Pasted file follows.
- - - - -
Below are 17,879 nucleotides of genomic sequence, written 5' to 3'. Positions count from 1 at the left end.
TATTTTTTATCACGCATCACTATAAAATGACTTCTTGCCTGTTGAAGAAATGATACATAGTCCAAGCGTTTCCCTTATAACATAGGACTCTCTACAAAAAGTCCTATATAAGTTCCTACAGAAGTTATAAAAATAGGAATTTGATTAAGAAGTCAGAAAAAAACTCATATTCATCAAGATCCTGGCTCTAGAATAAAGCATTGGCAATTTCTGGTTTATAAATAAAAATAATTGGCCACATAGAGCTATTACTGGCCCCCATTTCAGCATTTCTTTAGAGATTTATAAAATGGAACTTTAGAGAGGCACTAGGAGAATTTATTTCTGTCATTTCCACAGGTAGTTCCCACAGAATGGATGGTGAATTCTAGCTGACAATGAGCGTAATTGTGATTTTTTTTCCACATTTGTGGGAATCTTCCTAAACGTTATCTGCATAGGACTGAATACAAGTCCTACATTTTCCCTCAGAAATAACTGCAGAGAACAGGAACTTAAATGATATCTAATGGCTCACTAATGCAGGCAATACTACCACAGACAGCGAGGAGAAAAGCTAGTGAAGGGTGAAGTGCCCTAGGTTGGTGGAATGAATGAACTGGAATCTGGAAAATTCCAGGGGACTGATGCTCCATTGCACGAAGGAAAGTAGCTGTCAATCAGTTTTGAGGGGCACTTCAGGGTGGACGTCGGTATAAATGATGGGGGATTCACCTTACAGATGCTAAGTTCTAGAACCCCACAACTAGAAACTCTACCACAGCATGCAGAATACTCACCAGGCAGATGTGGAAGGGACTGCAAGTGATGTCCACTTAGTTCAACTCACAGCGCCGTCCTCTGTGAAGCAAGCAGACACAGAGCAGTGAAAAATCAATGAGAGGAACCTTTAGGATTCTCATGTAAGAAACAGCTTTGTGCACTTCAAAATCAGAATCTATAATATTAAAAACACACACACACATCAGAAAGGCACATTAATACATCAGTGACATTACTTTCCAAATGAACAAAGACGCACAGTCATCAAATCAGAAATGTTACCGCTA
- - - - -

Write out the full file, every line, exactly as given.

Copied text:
Below are 17,879 nucleotides of genomic sequence, written 5' to 3'. Positions count from 1 at the left end.
TATTTTTTATCACGCATCACTATAAAATGACTTCTTGCCTGTTGAAGAAATGATACATAGTCCAAGCGTTTCCCTTATAACATAGGACTCTCTACAAAAAGTCCTATATAAGTTCCTACAGAAGTTATAAAAATAGGAATTTGATTAAGAAGTCAGAAAAAAACTCATATTCATCAAGATCCTGGCTCTAGAATAAAGCATTGGCAATTTCTGGTTTATAAATAAAAATAATTGGCCACATAGAGCTATTACTGGCCCCCATTTCAGCATTTCTTTAGAGATTTATAAAATGGAACTTTAGAGAGGCACTAGGAGAATTTATTTCTGTCATTTCCACAGGTAGTTCCCACAGAATGGATGGTGAATTCTAGCTGACAATGAGCGTAATTGTGATTTTTTTTCCACATTTGTGGGAATCTTCCTAAACGTTATCTGCATAGGACTGAATACAAGTCCTACATTTTCCCTCAGAAATAACTGCAGAGAACAGGAACTTAAATGATATCTAATGGCTCACTAATGCAGGCAATACTACCACAGACAGCGAGGAGAAAAGCTAGTGAAGGGTGAAGTGCCCTAGGTTGGTGGAATGAATGAACTGGAATCTGGAAAATTCCAGGGGACTGATGCTCCATTGCACGAAGGAAAGTAGCTGTCAATCAGTTTTGAGGGGCACTTCAGGGTGGACGTCGGTATAAATGATGGGGGATTCACCTTACAGATGCTAAGTTCTAGAACCCCACAACTAGAAACTCTACCACAGCATGCAGAATACTCACCAGGCAGATGTGGAAGGGACTGCAAGTGATGTCCACTTAGTTCAACTCACAGCGCCGTCCTCTGTGAAGCAAGCAGACACAGAGCAGTGAAAAATCAATGAGAGGAACCTTTAGGATTCTCATGTAAGAAACAGCTTTGTGCACTTCAAAATCAGAATCTATAATATTAAAAACACACACACACATCAGAAAGGCACATTAATACATCAGTGACATTACTTTCCAAATGAACAAAGACGCACAGTCATCAAATCAGAAATGTTACCGCTA